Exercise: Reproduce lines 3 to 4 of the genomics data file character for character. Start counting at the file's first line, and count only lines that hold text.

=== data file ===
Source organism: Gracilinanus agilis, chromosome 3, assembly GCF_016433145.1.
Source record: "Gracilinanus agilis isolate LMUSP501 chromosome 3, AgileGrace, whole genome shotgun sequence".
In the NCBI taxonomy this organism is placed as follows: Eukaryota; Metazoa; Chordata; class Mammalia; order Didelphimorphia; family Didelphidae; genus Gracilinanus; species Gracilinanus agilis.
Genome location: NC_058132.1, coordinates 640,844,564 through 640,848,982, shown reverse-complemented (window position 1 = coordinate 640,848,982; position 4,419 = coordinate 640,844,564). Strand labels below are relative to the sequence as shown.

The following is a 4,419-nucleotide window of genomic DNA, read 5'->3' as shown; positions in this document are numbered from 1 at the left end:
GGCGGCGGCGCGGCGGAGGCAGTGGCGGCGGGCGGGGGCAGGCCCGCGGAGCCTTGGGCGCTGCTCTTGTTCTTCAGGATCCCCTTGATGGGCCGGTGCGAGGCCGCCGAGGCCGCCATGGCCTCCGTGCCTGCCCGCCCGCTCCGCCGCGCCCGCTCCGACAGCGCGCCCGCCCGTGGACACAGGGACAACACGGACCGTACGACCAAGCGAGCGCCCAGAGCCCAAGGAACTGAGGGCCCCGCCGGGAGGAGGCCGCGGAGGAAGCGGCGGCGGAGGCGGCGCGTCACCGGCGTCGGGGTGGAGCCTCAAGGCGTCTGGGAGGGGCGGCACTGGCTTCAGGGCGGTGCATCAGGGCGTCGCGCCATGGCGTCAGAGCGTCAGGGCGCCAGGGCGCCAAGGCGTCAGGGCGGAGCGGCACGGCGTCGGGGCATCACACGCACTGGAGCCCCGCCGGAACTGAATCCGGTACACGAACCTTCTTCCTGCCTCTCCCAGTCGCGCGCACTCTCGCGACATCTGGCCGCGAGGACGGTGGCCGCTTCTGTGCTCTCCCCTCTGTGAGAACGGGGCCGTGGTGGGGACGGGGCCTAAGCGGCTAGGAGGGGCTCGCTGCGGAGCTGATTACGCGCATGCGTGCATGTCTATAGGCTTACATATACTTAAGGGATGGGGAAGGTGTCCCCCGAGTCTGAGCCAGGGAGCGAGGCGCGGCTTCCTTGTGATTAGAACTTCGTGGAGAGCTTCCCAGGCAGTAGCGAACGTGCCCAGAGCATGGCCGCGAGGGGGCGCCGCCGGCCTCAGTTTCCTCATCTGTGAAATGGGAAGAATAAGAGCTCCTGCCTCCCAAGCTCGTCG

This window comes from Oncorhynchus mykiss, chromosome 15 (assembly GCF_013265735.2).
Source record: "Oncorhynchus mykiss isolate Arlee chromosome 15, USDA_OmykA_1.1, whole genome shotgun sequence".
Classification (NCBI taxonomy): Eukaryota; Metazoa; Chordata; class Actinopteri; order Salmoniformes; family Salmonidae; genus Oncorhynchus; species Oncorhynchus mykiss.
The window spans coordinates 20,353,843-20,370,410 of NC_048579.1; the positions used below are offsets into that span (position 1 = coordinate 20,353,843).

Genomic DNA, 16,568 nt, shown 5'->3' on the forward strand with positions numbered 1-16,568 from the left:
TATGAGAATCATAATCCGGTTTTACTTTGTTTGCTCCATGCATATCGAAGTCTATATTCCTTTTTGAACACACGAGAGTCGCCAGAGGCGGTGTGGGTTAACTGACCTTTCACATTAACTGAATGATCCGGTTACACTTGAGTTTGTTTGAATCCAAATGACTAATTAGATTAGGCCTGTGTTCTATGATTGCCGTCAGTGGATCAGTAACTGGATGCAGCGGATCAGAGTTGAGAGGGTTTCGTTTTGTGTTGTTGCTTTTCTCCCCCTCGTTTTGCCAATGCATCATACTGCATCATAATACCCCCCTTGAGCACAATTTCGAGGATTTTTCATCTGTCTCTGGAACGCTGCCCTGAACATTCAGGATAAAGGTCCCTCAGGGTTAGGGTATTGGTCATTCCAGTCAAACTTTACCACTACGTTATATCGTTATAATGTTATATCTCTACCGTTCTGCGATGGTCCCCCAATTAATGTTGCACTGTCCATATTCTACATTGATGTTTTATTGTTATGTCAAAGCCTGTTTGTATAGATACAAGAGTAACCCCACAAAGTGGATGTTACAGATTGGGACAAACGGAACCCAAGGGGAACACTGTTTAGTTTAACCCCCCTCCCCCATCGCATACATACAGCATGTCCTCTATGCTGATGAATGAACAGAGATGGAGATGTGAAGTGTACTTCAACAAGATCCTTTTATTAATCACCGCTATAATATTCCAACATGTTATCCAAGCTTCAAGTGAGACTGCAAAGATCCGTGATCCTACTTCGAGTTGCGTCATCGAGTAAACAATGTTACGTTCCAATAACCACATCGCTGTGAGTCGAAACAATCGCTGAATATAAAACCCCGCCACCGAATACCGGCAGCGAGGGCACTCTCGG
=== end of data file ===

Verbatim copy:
In the NCBI taxonomy this organism is placed as follows: Eukaryota; Metazoa; Chordata; class Mammalia; order Didelphimorphia; family Didelphidae; genus Gracilinanus; species Gracilinanus agilis.
Genome location: NC_058132.1, coordinates 640,844,564 through 640,848,982, shown reverse-complemented (window position 1 = coordinate 640,848,982; position 4,419 = coordinate 640,844,564). Strand labels below are relative to the sequence as shown.